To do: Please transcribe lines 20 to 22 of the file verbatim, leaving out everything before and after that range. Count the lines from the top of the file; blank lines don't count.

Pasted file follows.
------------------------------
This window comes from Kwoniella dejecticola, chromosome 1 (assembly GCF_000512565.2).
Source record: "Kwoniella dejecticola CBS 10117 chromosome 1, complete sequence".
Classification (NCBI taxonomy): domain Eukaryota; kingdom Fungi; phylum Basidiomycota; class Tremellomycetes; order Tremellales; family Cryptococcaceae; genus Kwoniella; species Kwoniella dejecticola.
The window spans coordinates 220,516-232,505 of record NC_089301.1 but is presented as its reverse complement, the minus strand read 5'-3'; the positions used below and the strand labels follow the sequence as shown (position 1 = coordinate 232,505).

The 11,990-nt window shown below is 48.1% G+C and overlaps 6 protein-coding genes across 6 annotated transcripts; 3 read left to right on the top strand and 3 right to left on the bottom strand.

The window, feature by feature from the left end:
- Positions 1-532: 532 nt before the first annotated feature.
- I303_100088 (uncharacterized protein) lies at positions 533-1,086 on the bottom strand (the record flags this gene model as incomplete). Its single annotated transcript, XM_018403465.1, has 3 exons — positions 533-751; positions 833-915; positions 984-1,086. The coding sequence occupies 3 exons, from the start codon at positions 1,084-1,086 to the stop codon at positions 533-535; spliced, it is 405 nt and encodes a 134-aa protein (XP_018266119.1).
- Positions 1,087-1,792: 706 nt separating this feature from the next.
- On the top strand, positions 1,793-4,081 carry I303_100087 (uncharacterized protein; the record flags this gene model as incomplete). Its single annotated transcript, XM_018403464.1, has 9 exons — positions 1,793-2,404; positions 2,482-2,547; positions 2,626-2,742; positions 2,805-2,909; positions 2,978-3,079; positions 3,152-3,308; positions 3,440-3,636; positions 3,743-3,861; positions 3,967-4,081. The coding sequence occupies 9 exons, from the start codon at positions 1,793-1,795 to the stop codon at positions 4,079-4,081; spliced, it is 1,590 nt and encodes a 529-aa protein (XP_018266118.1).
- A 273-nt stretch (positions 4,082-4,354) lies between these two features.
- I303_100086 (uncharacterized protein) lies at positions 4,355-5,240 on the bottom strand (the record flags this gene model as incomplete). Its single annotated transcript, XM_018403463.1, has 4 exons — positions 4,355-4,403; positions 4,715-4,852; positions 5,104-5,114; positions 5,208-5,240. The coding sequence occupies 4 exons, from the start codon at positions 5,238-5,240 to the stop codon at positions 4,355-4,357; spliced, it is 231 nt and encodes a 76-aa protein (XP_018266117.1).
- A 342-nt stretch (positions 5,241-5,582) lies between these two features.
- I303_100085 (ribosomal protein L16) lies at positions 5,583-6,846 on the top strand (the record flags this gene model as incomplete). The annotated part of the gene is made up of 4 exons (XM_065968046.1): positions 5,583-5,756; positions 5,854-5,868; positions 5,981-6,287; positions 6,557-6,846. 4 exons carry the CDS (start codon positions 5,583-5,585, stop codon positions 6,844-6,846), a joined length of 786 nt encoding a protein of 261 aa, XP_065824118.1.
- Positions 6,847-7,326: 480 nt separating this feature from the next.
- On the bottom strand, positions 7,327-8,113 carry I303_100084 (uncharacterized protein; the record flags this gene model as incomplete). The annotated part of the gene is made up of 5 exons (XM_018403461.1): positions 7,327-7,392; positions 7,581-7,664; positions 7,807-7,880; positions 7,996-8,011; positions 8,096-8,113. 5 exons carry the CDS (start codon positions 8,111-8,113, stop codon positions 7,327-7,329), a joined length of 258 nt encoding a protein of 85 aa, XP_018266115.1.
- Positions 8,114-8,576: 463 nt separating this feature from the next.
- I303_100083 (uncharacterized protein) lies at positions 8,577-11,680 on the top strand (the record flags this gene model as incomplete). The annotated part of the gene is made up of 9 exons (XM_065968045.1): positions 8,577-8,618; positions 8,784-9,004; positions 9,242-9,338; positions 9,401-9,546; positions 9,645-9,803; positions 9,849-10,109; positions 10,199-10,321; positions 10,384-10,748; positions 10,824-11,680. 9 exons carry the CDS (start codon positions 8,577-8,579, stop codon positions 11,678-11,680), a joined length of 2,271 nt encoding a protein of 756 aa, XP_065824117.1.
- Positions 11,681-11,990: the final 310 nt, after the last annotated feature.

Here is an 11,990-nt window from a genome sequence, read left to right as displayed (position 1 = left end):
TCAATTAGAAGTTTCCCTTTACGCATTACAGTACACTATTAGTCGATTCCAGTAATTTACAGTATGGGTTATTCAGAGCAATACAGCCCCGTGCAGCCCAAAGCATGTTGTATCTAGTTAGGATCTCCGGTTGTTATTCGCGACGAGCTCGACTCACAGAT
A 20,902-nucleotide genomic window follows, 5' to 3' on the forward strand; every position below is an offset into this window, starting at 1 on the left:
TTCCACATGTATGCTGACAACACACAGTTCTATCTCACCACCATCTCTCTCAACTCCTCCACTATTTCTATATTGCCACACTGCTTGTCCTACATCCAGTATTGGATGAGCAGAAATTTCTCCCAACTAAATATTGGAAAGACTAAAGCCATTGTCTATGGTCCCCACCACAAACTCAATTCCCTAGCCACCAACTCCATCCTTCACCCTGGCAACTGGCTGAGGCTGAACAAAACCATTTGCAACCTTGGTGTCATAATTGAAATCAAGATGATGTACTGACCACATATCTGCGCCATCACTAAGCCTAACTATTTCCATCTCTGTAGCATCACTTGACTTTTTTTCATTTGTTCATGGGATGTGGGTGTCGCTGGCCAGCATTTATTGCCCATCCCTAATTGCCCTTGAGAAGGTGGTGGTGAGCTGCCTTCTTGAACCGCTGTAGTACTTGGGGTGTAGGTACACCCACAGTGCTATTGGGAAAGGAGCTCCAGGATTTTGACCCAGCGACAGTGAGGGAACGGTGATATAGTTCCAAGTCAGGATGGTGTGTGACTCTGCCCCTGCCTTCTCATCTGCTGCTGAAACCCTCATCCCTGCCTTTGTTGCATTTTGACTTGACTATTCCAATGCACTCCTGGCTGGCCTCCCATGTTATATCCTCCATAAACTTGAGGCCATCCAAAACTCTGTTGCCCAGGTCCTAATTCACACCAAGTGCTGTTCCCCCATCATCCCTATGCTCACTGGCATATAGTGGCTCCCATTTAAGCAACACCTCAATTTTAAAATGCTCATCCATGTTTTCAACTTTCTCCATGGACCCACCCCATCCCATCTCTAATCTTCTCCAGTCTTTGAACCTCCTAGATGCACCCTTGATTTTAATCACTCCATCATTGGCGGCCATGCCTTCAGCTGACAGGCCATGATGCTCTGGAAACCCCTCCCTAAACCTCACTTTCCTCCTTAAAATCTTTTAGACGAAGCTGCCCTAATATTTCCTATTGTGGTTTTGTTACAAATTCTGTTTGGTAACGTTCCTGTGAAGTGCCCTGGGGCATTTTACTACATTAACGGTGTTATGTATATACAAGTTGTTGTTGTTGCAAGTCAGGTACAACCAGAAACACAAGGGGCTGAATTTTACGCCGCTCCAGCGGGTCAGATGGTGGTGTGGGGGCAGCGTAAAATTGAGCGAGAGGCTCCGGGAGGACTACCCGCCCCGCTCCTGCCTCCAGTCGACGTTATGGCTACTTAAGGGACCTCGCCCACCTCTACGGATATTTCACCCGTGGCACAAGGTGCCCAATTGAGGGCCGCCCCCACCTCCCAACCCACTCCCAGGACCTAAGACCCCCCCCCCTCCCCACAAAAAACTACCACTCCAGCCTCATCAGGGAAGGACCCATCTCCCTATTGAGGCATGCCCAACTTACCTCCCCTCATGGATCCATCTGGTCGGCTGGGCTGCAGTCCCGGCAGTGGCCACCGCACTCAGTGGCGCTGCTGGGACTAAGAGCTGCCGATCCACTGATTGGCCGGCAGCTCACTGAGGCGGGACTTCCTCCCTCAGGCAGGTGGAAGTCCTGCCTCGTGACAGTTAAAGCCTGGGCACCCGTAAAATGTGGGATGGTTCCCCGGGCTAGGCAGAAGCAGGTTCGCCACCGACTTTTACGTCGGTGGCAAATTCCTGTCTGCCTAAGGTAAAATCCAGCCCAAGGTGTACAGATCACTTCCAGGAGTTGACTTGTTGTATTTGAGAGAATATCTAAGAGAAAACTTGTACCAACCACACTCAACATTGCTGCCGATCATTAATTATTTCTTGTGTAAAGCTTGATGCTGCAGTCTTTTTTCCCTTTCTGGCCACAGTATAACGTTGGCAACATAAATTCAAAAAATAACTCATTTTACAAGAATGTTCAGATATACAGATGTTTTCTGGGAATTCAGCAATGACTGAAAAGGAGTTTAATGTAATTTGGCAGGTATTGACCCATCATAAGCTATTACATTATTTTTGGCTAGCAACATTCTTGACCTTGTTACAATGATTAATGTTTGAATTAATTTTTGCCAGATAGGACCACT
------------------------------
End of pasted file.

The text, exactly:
Here is an 11,990-nt window from a genome sequence, read left to right as displayed (position 1 = left end):
TCAATTAGAAGTTTCCCTTTACGCATTACAGTACACTATTAGTCGATTCCAGTAATTTACAGTATGGGTTATTCAGAGCAATACAGCCCCGTGCAGCCCAAAGCATGTTGTATCTAGTTAGGATCTCCGGTTGTTATTCGCGACGAGCTCGACTCACAGAT
A 20,902-nucleotide genomic window follows, 5' to 3' on the forward strand; every position below is an offset into this window, starting at 1 on the left: